A general bonferroni correction requires that you correct based on the total number of tests that have been run. Given that corrections for multiple comparisons should be planned for in advance of the actual analysis, the results of the tests in question have no bearing on the validity of the multiple comparisons correction method.
Consider the case where you run 100 random tests, and you find that only one of them gives you significant results. If you only 'corrected' for that one test, then that one test remains significant even though you ran 100 tests, clearly this wouldn't make sense.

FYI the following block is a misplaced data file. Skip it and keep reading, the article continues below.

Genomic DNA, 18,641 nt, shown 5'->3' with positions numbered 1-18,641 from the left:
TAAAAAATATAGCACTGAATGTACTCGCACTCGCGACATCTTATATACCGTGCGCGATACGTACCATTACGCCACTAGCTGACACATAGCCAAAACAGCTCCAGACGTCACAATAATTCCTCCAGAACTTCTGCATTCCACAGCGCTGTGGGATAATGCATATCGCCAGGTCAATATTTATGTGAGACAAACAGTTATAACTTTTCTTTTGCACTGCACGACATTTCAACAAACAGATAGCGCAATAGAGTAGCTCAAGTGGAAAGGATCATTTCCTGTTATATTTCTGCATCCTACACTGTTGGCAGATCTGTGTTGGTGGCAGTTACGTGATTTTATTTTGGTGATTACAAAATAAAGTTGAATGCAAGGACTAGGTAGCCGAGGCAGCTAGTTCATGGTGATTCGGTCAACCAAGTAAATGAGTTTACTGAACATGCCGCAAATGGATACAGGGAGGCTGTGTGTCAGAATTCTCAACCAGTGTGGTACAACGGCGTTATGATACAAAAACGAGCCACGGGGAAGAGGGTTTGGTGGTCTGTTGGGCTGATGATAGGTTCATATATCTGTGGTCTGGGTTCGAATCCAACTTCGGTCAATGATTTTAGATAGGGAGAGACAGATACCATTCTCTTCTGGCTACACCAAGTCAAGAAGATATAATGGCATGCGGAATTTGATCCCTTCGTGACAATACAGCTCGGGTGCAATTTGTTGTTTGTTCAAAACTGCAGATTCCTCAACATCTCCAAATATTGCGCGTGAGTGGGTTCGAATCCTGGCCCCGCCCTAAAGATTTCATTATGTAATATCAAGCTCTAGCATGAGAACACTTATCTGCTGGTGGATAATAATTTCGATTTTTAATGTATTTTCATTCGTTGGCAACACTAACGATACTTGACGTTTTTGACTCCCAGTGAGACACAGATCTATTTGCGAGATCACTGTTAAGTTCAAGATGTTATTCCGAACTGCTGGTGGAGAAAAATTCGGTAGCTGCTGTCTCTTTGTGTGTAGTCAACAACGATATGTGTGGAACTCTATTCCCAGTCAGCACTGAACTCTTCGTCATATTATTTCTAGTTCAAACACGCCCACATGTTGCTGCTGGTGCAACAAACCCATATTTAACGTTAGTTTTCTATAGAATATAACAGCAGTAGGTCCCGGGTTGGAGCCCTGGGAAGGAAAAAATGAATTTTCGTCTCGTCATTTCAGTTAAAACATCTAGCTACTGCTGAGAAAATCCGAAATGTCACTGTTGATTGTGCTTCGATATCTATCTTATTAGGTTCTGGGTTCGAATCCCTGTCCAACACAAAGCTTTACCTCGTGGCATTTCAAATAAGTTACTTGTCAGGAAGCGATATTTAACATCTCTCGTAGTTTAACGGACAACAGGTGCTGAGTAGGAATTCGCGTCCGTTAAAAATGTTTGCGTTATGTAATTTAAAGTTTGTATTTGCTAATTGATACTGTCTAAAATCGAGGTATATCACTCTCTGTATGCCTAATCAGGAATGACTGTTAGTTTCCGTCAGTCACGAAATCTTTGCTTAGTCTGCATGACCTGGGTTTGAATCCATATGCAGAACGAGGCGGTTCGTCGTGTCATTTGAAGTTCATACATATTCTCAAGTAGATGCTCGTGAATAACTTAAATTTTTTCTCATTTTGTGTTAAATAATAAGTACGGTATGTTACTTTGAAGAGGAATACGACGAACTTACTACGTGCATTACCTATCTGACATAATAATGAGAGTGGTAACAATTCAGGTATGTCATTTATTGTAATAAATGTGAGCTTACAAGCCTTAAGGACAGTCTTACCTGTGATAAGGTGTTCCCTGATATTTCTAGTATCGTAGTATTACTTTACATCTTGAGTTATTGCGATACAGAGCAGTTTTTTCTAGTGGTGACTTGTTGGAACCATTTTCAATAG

There are of course other ways to correct for random comparisons, especially if the tests are related in some form. However, all of the methods that I know of are independent of the actual result of the tests.